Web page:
“The ISPCC are calling on government and policy makers to take heed and direct some much needed attention to this child protection issue. Current legislative and policy provisions need to be modernised.
“I fully support their call for the immediate development of a National Strategy on Children’s Cyber Safety and for this to be made a priority by government. This should include key education measures regarding online behaviour such as: 1. Reform of the legal framework regarding children’s cyber safety and 2. The establishment of an Office of the Digital Safety Commissioner and a regulatory policy framework.
“The ISPCC’s recent research carried out in 2016 showed that perpetrators often groom many young people simultaneously and within a relatively short space of time, with An Garda Síochána reporting that children are being groomed in 3-4 interactions.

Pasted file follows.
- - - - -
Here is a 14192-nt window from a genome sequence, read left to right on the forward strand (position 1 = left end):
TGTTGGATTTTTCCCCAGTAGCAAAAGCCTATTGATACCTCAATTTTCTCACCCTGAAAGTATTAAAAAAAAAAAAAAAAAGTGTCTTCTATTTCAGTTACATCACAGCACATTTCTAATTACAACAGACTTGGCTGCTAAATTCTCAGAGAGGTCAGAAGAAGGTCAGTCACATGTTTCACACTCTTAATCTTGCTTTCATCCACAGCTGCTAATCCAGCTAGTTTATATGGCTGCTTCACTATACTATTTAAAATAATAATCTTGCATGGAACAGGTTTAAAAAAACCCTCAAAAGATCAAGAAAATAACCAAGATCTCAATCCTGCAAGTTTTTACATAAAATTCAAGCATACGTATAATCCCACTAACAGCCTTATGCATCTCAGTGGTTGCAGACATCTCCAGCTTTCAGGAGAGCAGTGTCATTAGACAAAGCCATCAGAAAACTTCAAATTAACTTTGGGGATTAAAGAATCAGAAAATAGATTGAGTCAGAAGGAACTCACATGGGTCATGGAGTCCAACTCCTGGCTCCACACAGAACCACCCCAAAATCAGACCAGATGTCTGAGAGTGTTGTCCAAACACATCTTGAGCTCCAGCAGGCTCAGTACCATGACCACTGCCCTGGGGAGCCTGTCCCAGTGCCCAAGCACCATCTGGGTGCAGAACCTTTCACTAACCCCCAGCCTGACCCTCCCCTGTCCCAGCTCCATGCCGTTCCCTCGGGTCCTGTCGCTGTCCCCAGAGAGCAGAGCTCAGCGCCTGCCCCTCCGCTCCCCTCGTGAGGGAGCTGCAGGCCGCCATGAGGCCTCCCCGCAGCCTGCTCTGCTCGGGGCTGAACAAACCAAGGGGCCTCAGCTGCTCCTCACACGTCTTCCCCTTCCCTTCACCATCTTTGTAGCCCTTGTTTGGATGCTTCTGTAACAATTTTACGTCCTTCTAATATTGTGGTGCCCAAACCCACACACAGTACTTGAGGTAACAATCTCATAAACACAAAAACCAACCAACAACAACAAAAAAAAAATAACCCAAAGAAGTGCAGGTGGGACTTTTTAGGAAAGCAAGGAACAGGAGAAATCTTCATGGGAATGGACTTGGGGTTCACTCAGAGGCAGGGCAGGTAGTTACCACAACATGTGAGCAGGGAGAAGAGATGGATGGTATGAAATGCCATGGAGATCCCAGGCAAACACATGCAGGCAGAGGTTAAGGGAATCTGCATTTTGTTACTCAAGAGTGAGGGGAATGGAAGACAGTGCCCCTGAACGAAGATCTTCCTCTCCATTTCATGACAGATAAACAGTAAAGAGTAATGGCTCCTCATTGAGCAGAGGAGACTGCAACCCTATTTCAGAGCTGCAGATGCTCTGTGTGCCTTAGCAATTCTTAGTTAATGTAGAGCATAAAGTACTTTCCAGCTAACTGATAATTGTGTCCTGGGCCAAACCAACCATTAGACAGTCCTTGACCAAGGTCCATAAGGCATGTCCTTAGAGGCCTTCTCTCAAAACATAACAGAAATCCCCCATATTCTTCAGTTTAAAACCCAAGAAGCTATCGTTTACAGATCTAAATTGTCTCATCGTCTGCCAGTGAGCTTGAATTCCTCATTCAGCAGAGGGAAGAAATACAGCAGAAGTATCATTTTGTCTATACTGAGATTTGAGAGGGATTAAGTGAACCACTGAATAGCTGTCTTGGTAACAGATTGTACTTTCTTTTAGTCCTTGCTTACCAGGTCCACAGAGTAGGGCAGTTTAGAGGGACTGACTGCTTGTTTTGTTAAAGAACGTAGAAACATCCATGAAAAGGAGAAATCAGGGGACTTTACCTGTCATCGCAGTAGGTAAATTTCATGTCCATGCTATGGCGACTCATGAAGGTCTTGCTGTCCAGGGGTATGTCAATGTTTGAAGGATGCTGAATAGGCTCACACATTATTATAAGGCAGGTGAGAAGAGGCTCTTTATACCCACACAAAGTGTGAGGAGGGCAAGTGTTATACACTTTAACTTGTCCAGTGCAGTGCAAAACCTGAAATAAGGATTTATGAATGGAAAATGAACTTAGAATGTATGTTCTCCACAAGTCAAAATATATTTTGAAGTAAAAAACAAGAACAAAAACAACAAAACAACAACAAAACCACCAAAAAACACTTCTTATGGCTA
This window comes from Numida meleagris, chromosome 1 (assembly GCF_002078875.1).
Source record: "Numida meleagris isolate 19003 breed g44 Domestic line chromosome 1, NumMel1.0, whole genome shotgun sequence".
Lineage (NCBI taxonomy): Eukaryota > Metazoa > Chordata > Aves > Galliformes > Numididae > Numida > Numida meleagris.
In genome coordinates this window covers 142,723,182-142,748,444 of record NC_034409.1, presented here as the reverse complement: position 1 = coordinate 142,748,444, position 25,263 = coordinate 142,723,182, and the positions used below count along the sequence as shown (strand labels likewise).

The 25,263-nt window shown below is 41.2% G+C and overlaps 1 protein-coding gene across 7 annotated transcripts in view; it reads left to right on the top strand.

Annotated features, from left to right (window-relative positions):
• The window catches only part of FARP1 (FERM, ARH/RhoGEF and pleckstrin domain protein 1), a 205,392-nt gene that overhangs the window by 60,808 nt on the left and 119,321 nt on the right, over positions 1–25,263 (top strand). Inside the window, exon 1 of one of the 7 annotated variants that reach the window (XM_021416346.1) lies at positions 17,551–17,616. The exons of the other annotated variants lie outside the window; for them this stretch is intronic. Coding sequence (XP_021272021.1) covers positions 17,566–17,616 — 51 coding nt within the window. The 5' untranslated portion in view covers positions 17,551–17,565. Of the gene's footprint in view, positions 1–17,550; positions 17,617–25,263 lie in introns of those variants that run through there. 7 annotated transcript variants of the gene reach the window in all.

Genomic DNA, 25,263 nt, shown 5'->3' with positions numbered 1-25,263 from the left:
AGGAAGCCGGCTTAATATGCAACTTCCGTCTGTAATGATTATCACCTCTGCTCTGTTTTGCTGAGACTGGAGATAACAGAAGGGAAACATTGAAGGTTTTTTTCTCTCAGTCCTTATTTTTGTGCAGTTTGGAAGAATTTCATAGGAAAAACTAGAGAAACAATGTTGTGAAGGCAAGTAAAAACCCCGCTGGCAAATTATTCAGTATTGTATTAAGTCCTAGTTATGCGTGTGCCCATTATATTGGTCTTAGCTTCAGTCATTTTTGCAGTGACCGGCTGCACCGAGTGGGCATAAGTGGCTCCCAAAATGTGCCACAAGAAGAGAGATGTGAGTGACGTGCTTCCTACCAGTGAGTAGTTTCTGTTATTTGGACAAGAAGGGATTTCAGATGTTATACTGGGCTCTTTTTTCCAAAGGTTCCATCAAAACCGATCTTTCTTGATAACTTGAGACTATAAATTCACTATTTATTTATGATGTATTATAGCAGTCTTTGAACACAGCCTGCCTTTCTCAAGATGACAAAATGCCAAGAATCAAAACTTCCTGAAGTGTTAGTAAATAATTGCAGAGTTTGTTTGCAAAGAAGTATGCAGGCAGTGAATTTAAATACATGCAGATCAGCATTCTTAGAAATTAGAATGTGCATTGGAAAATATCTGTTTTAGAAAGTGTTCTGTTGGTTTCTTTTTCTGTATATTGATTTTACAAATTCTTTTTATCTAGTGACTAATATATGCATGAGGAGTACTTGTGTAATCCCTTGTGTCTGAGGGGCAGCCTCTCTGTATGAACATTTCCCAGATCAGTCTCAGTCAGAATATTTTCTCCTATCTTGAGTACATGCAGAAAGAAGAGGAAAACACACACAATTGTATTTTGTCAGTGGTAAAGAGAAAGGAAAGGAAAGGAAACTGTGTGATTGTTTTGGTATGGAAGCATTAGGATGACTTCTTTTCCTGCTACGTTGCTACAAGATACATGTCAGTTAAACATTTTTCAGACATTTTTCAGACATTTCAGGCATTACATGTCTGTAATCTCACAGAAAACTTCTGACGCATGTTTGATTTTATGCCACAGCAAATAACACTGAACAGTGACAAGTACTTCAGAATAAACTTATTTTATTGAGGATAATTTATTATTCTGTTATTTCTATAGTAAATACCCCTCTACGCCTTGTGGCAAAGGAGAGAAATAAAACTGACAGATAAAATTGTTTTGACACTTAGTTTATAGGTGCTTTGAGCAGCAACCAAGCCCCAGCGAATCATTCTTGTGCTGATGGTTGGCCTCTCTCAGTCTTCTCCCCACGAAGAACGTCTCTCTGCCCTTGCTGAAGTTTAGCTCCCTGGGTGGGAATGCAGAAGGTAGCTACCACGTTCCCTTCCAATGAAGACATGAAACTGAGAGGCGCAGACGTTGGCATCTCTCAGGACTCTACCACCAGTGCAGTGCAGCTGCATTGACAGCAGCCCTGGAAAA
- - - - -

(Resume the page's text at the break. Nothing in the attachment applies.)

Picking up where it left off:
“This is terrifying information but valuable evidence that the risks to children online is escalating at a rapid pace and it further substantiates the need for government to tackle this growing issue immediately.”
Deputy Adams was speaking in Belfast this afternoon on the controversy surrounding the Government’s handling of the campaign against Maurice McCabe.
“They have covered up on the NAMA scandal and they are now playing the public for fools on the Garda/Tusla/McCabe controversy.
“Fine Gael is in power only by dint of patronage from Fianna Fáil, and Fianna Fáil is keeping the wreck afloat.
“Citizens are scandalised by the arrogance of Enda Kenny and his Cabinet colleagues. The Taoiseach should do the right thing. So should Micheál Martin. He should withdraw his support for the government.
“Sinn Féin in government would not tolerate this type of behaviour.
“People deserve an election. They deserve to have their say on all of these matters.
“The Sinn Féin Chief Whip has written to the Business Committee in the Dáil seeking a debate on the Commission of Investigation to be brought forward to Tuesday to allow the Tánaiste and the Minister for Children to clarify their positions.”